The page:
When farmers of the Middle Ages left the village to tend their fields every day, they typically left their livestock on a publicly-owned patch of grass near the center of town.
But since these "commons" were owned by everyone, taking care of them was typically left to an inadequate collection of do-gooders who received little in return for their work. Meanwhile, everyone in town had an incentive to put as much of their livestock as possible on the common - it was free, and if their animals didn't eat all the grass, someone else's would. As a result, the Common pastures quickly became desolate patches of dirt, at least until City Beautiful movements closed them to livestock and resurrected them as public parks like the one in Boston.
Since the Middle Ages, the "tragedy of the Commons" has afflicted everything from fisheries to dorm-room kitchens. Right now, it's being felt most keenly on a global scale with the global warming crisis.
Here in Maine, we have a promising way to slow down climate change by developing our state's wind resources into a source of electricity. But an article by John Richardson in today's Portland Press Herald cites a brand-new tragedy of the commons, in the state's failure to approve new wind power developments:
"A study completed this year by the National Research Council, the research arm of the National Academy of Sciences, found conflicts like those in Maine are widespread because of a fundamental reality of wind power. The environmental costs -- visual impacts, noise, landscape and wildlife disturbances -- are primarily felt by those near the wind farm. The benefits, however -- reduced global warming emissions and other air pollution, less dependence on foreign oil and less mining and drilling -- are felt more on the global scale."The people who live near and object to proposed wind turbines are a lot like the medieval villagers who sent their cows overgrazing. They hold their own self-interest high above the interests of everyone else (only now, they use the mantle of "environmentalism" to justify it).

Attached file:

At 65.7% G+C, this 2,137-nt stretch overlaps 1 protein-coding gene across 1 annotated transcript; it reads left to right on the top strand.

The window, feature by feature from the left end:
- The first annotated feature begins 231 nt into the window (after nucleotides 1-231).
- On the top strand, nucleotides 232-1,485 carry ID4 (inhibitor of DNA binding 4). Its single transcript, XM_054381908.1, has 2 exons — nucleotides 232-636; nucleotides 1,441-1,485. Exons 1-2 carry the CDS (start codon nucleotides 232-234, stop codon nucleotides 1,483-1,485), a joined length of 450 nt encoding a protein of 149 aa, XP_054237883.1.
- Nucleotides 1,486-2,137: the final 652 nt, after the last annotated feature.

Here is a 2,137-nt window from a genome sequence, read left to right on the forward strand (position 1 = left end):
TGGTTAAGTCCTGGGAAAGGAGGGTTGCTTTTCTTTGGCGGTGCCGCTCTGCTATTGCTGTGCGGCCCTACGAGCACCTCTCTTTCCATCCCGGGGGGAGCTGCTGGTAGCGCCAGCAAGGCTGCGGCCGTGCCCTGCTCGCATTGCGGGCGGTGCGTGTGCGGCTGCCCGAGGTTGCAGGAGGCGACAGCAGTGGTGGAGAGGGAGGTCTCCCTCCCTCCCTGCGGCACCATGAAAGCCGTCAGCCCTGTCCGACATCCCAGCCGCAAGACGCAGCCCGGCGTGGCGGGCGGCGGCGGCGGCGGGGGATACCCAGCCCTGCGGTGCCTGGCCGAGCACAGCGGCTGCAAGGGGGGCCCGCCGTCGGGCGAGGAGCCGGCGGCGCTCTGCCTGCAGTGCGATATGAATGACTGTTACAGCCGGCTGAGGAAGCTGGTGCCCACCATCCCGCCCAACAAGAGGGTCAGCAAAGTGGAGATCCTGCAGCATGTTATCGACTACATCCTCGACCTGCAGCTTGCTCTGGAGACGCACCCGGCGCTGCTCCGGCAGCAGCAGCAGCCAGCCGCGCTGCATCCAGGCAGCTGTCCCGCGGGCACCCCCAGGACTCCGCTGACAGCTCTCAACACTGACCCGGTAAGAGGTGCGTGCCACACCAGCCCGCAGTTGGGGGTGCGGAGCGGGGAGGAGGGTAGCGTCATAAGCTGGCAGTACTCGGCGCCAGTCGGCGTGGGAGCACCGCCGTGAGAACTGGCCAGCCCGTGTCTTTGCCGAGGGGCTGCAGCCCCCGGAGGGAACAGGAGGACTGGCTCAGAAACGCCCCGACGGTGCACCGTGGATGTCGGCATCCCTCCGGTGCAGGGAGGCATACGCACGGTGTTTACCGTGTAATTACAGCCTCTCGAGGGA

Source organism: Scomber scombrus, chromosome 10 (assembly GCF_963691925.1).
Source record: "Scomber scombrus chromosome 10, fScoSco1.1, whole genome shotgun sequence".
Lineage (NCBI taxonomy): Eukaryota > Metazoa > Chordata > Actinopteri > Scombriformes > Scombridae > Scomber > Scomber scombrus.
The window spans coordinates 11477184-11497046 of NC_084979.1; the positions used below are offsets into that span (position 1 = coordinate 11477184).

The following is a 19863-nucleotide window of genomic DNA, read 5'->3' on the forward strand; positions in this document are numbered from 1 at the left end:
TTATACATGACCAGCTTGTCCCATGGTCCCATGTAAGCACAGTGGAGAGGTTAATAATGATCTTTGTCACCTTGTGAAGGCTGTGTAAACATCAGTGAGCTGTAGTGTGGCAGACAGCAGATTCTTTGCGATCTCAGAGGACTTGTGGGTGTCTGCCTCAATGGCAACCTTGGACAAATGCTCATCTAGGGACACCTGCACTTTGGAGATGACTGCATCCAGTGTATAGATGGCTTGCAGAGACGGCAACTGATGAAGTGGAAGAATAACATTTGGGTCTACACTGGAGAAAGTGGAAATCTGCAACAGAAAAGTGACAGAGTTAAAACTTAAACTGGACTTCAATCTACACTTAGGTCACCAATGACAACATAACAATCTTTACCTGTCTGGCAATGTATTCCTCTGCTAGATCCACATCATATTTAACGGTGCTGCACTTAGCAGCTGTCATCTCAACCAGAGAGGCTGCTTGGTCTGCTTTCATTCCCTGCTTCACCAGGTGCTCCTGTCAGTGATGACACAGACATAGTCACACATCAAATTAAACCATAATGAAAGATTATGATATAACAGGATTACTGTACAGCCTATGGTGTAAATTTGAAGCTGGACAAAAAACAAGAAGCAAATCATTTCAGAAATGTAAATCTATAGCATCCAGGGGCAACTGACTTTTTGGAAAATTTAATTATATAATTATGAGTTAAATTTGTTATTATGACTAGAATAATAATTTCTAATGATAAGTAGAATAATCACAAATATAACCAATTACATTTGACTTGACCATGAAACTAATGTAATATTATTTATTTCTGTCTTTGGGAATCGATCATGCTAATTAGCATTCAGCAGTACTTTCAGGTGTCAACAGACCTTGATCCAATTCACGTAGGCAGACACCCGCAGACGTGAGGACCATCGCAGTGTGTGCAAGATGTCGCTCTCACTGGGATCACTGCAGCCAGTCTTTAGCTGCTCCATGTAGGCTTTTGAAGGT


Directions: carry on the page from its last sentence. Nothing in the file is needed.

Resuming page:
Meanwhile, the rest of us who "own" the atmosphere would collectively benefit a lot more from having the windmills built, but it's hard for any single one of us to justify the travel and effort involved in supporting these projects.
As a result, a few people whose delicate aesthetic sensibilities cause them to "suffer" from wind farms have a stronger incentive (not to mention lower travel costs) to complain at local planning hearings than the 6 billion people who will share the benefits of healthier lungs and reduced greenhouse gases. The tragedy continues...